Regular pentesting is crucial to maintaining good cybersecurity and for keeping your environment hardened, even with modern development and continuous updates to applications and networks. Internal pentest teams allow even the largest organization to conduct those pentests across all assets with the help of an internal network of pentesters who perform routine testing – and then reach out to third-party testers for audit compliance and for assessing large updates.
Managing that internal pentesting can become complex, especially as you run different types of pentests across different assets, run different tools, and bring new people onto the team. Pentest management platforms like Cyver Core can help with task management, pentest pipelines, work management, and work transparency for quality management.
What is Pentest Management?
Pentest management platforms like Cyver Core use the concept of work management (like Jira), with solutions specifically built around the needs of pentesters and cybersecurity specialists. With project templates, pentest report templates, and even vulnerability libraries built in, pentest management platforms allow you to quickly manage and even automate much of the work of tracking, copy-pasting, and building projects and reports for pentests. And, while most of these platforms are built with the needs of traditional, external pentest teams in mind – they also easily fit into internal pentest teams.
Cyver Core offers pentest management tools including calendars, schedules, and kanban boards. Once you onboard the team, you can assign work and then quickly see which pentests are in the pipeline, which stage they are at, and who is responsible. That makes it easier to choose which pentests have to be done and then to stage them based on team availability – so the pipeline remains full without overwhelming the team.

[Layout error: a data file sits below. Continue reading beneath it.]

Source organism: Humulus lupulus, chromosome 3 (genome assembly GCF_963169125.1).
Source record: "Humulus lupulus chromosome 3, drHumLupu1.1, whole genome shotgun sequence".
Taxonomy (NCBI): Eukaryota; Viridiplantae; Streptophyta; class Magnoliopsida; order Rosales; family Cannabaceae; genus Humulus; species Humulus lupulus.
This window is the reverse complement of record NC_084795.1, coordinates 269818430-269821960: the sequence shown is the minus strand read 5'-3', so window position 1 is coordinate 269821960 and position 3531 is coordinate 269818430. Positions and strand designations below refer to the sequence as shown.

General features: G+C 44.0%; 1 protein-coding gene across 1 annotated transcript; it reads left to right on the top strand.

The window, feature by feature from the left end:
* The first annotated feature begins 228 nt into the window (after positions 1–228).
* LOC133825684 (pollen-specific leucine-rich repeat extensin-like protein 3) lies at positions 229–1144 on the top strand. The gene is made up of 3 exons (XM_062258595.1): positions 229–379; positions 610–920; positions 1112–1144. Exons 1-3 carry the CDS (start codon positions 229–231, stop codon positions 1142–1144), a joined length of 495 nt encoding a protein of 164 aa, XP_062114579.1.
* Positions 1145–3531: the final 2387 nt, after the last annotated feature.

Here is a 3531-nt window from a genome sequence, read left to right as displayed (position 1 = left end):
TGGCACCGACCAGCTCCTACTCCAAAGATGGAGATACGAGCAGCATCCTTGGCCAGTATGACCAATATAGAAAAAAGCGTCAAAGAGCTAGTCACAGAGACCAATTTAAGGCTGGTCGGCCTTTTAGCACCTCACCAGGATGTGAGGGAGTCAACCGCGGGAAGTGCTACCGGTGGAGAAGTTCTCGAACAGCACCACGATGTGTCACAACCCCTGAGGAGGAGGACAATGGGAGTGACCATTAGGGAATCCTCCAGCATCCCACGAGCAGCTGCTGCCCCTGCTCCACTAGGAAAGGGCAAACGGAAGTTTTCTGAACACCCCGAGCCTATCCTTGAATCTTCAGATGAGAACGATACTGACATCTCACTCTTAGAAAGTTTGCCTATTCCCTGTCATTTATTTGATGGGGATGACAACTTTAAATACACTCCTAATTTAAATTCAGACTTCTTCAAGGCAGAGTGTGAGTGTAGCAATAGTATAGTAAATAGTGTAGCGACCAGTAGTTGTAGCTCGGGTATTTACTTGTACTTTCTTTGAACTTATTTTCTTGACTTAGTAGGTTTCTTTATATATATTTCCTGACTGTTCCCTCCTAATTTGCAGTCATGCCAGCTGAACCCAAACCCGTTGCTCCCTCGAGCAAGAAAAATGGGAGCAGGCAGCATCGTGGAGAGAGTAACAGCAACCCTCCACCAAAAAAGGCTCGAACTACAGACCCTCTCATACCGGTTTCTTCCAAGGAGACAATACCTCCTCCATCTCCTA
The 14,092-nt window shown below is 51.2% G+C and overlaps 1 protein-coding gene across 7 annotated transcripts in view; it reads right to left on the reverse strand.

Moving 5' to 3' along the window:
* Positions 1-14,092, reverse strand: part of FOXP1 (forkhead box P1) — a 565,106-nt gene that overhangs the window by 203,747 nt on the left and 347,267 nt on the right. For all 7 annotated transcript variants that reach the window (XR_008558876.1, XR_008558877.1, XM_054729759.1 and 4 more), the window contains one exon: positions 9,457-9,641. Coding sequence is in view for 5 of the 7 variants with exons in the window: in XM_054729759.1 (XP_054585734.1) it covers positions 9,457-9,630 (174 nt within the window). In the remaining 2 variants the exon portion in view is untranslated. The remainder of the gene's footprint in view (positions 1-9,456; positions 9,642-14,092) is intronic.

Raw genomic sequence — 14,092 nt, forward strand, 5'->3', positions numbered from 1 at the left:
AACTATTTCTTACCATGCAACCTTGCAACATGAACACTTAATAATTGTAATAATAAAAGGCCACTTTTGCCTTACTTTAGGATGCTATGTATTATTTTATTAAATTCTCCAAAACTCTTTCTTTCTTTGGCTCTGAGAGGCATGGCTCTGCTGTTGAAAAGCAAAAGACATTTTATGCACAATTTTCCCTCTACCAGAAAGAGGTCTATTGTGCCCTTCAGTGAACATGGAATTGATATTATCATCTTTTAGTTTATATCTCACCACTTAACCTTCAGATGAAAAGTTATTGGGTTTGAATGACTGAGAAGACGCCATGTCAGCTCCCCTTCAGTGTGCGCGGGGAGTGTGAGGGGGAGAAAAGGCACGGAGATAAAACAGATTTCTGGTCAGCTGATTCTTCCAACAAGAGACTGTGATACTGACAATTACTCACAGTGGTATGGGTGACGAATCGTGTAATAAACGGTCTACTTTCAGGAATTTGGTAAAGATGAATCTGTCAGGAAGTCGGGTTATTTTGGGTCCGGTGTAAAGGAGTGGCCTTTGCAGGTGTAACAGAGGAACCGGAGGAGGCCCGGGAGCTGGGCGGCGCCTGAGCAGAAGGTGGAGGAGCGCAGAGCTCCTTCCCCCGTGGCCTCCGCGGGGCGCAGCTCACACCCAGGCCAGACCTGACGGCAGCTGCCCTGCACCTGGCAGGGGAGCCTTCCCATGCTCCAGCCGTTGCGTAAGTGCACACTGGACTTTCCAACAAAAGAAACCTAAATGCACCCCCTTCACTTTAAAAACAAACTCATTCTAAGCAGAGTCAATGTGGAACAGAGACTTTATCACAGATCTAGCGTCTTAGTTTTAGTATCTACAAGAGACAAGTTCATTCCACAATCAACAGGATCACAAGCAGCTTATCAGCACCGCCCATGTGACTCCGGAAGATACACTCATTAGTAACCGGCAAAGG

Report Templates & Automation
Building pentest reports often takes 20-40% of the total time of the pentest. But, for internal pentests, they also aren’t often necessary. Cyver Core uses automation to import findings directly from tooling like Nessus and OpenVAS to create tickets – based on your vulnerability libraries – so you can immediately assign those out to stakeholders. And, with exports to Jira, those stakeholders can automatically use those tickets for their own work management platforms. Those tickets can then be pulled into Pentest report templates to automatically generate reports for finance, risk management, or other needs.
Pentest management platforms offer team management, where you can invite pentest and stakeholder teams, assign them to roles, and then automatically distribute tasks based on those roles. For example, pentesters receive task lists based on the pentest template and what work is assigned in that template – for example based on scope, compliance norms, etc.
When the pentester uploads findings, stakeholders in the platform receive notifications, can ask questions, and can immediately get to work on remediation.
Cyver Core’s process of using assigned tasks, checklists, and pipelines means you can always see what work has been completed, when, and by whom. For example, compliance norm checklists means you get a task list per pentest with the norm attached. The pentester doing the work has to sign off on each task on the checklist and you can see who signed it off. That makes it easier to manage work distribution across teams, to remember whether specific tasks were completed or not, and to offer transparency in case of an audit.
Once you upload vulnerabilities to the platform, you can manage them there. Stakeholders can log in to see open vulnerabilities, which assets they affect, and criticality. For example, Cyver Core tracks metrics like CVSE scores, criticality, time-to-fix and recommended time-to-fix, and vulnerability spread by asset and vulnerability type. This allows teams to prioritize fixes, to notice when remediation slips through the cracks, and to pick up vulnerabilities for remediation before they become critical. It also makes it easier to see frequently recurring vulnerabilities, risk profiles, and relative criticality of risk in a way that can be easily communicated to non-technical teams.
Cybersecurity is important. For organizations with internal teams to handle pentesting, managing those pentests and the resulting vulnerabilities can be a lot of work. Pentest management platforms lighten that workload, automate manual and repetitive tasks, and ensure that you can stay on top of when, where, and why work is completed.